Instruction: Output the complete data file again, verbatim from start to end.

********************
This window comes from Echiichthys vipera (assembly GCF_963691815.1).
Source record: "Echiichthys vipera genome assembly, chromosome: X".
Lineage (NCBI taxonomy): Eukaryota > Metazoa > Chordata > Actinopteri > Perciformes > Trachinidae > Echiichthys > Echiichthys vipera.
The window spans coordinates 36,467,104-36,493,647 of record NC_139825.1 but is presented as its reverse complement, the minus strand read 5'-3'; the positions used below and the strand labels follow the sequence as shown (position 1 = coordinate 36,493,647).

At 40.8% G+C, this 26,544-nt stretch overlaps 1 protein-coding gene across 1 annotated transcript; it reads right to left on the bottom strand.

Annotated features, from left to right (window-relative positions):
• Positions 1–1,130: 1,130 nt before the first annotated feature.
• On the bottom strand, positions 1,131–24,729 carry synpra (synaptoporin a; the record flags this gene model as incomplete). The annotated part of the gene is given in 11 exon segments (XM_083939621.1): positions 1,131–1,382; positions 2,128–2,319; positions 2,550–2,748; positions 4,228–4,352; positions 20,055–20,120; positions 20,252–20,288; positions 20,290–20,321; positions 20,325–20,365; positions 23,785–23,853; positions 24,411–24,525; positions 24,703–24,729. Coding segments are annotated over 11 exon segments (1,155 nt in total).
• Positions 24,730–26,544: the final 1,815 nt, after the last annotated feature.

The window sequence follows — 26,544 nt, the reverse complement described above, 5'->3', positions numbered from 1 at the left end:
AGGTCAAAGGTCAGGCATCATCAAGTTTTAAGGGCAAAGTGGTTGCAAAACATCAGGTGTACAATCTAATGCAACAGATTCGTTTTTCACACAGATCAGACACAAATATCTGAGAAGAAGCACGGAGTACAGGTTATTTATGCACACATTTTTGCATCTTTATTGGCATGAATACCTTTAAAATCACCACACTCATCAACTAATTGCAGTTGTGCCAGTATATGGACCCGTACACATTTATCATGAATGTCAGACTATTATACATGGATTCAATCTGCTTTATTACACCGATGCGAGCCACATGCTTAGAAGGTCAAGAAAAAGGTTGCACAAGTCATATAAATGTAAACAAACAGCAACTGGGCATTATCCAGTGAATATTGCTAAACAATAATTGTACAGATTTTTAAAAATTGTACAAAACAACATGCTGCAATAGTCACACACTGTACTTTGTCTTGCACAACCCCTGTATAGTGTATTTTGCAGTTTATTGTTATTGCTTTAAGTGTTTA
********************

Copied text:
This window comes from Echiichthys vipera (assembly GCF_963691815.1).
Source record: "Echiichthys vipera genome assembly, chromosome: X".
Lineage (NCBI taxonomy): Eukaryota > Metazoa > Chordata > Actinopteri > Perciformes > Trachinidae > Echiichthys > Echiichthys vipera.
The window spans coordinates 36,467,104-36,493,647 of record NC_139825.1 but is presented as its reverse complement, the minus strand read 5'-3'; the positions used below and the strand labels follow the sequence as shown (position 1 = coordinate 36,493,647).

At 40.8% G+C, this 26,544-nt stretch overlaps 1 protein-coding gene across 1 annotated transcript; it reads right to left on the bottom strand.

Annotated features, from left to right (window-relative positions):
• Positions 1–1,130: 1,130 nt before the first annotated feature.
• On the bottom strand, positions 1,131–24,729 carry synpra (synaptoporin a; the record flags this gene model as incomplete). The annotated part of the gene is given in 11 exon segments (XM_083939621.1): positions 1,131–1,382; positions 2,128–2,319; positions 2,550–2,748; positions 4,228–4,352; positions 20,055–20,120; positions 20,252–20,288; positions 20,290–20,321; positions 20,325–20,365; positions 23,785–23,853; positions 24,411–24,525; positions 24,703–24,729. Coding segments are annotated over 11 exon segments (1,155 nt in total).
• Positions 24,730–26,544: the final 1,815 nt, after the last annotated feature.

The window sequence follows — 26,544 nt, the reverse complement described above, 5'->3', positions numbered from 1 at the left end:
AGGTCAAAGGTCAGGCATCATCAAGTTTTAAGGGCAAAGTGGTTGCAAAACATCAGGTGTACAATCTAATGCAACAGATTCGTTTTTCACACAGATCAGACACAAATATCTGAGAAGAAGCACGGAGTACAGGTTATTTATGCACACATTTTTGCATCTTTATTGGCATGAATACCTTTAAAATCACCACACTCATCAACTAATTGCAGTTGTGCCAGTATATGGACCCGTACACATTTATCATGAATGTCAGACTATTATACATGGATTCAATCTGCTTTATTACACCGATGCGAGCCACATGCTTAGAAGGTCAAGAAAAAGGTTGCACAAGTCATATAAATGTAAACAAACAGCAACTGGGCATTATCCAGTGAATATTGCTAAACAATAATTGTACAGATTTTTAAAAATTGTACAAAACAACATGCTGCAATAGTCACACACTGTACTTTGTCTTGCACAACCCCTGTATAGTGTATTTTGCAGTTTATTGTTATTGCTTTAAGTGTTTA